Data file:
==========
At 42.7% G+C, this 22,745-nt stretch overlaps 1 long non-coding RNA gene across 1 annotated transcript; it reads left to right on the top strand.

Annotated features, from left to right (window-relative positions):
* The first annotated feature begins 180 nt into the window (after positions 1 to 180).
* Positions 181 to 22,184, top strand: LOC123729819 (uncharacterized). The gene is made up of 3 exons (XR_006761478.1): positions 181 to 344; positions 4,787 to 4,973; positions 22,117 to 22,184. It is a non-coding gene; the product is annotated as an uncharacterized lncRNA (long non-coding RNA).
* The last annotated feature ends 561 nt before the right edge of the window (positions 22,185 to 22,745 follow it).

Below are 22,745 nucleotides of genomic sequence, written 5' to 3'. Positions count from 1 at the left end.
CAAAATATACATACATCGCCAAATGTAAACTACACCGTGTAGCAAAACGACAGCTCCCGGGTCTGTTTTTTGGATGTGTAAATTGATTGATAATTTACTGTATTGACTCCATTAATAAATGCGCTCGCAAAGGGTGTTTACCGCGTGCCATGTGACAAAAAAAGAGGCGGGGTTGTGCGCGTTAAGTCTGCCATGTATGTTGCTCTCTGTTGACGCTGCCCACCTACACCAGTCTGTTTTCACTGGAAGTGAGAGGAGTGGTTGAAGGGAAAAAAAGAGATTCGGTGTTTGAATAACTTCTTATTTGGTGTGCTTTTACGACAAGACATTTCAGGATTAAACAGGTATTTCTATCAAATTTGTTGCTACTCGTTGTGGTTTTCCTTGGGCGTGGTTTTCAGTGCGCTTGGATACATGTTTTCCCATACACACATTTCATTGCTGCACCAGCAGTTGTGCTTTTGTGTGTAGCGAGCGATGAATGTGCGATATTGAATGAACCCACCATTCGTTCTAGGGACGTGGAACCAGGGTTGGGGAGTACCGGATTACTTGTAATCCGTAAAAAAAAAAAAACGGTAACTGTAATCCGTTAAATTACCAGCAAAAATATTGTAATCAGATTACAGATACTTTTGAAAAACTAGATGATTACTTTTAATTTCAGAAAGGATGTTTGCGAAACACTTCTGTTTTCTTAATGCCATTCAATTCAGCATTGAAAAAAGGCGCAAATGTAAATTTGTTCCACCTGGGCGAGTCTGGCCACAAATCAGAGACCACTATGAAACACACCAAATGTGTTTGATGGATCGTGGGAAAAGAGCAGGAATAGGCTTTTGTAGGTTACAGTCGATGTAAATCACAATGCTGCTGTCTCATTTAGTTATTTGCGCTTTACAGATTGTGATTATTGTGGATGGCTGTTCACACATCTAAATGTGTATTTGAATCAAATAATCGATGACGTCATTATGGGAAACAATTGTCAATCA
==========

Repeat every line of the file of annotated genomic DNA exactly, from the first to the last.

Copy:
At 42.7% G+C, this 22,745-nt stretch overlaps 1 long non-coding RNA gene across 1 annotated transcript; it reads left to right on the top strand.

Annotated features, from left to right (window-relative positions):
* The first annotated feature begins 180 nt into the window (after positions 1 to 180).
* Positions 181 to 22,184, top strand: LOC123729819 (uncharacterized). The gene is made up of 3 exons (XR_006761478.1): positions 181 to 344; positions 4,787 to 4,973; positions 22,117 to 22,184. It is a non-coding gene; the product is annotated as an uncharacterized lncRNA (long non-coding RNA).
* The last annotated feature ends 561 nt before the right edge of the window (positions 22,185 to 22,745 follow it).

Below are 22,745 nucleotides of genomic sequence, written 5' to 3'. Positions count from 1 at the left end.
CAAAATATACATACATCGCCAAATGTAAACTACACCGTGTAGCAAAACGACAGCTCCCGGGTCTGTTTTTTGGATGTGTAAATTGATTGATAATTTACTGTATTGACTCCATTAATAAATGCGCTCGCAAAGGGTGTTTACCGCGTGCCATGTGACAAAAAAAGAGGCGGGGTTGTGCGCGTTAAGTCTGCCATGTATGTTGCTCTCTGTTGACGCTGCCCACCTACACCAGTCTGTTTTCACTGGAAGTGAGAGGAGTGGTTGAAGGGAAAAAAAGAGATTCGGTGTTTGAATAACTTCTTATTTGGTGTGCTTTTACGACAAGACATTTCAGGATTAAACAGGTATTTCTATCAAATTTGTTGCTACTCGTTGTGGTTTTCCTTGGGCGTGGTTTTCAGTGCGCTTGGATACATGTTTTCCCATACACACATTTCATTGCTGCACCAGCAGTTGTGCTTTTGTGTGTAGCGAGCGATGAATGTGCGATATTGAATGAACCCACCATTCGTTCTAGGGACGTGGAACCAGGGTTGGGGAGTACCGGATTACTTGTAATCCGTAAAAAAAAAAAAACGGTAACTGTAATCCGTTAAATTACCAGCAAAAATATTGTAATCAGATTACAGATACTTTTGAAAAACTAGATGATTACTTTTAATTTCAGAAAGGATGTTTGCGAAACACTTCTGTTTTCTTAATGCCATTCAATTCAGCATTGAAAAAAGGCGCAAATGTAAATTTGTTCCACCTGGGCGAGTCTGGCCACAAATCAGAGACCACTATGAAACACACCAAATGTGTTTGATGGATCGTGGGAAAAGAGCAGGAATAGGCTTTTGTAGGTTACAGTCGATGTAAATCACAATGCTGCTGTCTCATTTAGTTATTTGCGCTTTACAGATTGTGATTATTGTGGATGGCTGTTCACACATCTAAATGTGTATTTGAATCAAATAATCGATGACGTCATTATGGGAAACAATTGTCAATCA